Indigenous communities in Latin America lack good healthcare—and often lack any healthcare—for musculoskeletal and rheumatic diseases.1 Global health initiatives tend to focus on infectious disease, despite the increasing rate of chronic diseases.
Explore this issueNovember 2018
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In a survey of 6,155 individuals from eight indigenous communities, conducted by a team of Latin American investigators, the prevalence of these conditions was 34.5%. The research was published July 14, 2018, in Annals of the Rheumatic Diseases.1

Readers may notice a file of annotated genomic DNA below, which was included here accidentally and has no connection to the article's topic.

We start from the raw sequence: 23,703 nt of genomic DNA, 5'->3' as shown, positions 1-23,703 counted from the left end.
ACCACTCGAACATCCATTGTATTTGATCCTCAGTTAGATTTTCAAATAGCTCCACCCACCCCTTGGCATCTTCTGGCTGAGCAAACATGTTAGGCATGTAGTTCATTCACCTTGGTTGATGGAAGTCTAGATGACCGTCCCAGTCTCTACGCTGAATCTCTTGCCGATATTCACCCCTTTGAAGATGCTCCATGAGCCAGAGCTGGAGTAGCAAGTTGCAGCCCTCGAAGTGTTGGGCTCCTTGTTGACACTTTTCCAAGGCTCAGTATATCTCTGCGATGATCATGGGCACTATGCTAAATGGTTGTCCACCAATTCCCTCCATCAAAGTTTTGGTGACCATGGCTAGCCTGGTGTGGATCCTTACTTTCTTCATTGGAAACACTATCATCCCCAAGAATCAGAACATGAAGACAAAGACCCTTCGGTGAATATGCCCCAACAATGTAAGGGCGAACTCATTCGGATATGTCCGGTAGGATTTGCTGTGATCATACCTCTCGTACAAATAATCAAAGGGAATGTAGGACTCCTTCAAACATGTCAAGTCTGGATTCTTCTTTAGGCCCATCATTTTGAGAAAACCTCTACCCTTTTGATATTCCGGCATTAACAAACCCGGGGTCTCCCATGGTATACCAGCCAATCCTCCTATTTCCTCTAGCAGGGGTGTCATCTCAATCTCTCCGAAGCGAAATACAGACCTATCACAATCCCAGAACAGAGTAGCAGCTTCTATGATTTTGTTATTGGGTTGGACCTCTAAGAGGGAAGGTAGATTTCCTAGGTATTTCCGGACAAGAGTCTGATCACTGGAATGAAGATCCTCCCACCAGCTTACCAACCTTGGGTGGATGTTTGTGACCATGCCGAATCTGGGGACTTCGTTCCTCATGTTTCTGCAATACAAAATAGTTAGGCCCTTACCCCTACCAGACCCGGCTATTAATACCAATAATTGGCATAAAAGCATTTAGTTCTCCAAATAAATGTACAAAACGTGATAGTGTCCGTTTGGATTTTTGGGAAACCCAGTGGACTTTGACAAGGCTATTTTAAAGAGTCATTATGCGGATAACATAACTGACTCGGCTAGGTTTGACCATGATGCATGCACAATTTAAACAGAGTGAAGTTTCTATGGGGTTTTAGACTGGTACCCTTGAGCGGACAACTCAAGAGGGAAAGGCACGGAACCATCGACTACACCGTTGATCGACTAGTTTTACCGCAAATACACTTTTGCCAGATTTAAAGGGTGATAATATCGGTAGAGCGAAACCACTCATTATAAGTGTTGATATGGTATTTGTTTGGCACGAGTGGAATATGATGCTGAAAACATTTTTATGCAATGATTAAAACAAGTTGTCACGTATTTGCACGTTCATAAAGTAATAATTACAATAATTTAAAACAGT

“That’s a higher prevalence than anywhere in the world, and it’s higher in a younger population,” says Leigh F. Callahan, PhD, noting the mean age of study subjects was 41.2 years. “I think the reason for this high rate is that these indigenous individuals have very low levels of socioeconomic status, which is well known to correlate with disease prevalence, morbidity and mortality.” Dr. Callahan, who was not involved in the study, is the Mary Link Briggs distinguished professor of medicine, and associate director, Thurston Arthritis Research Center, the University of North Carolina, Chapel Hill.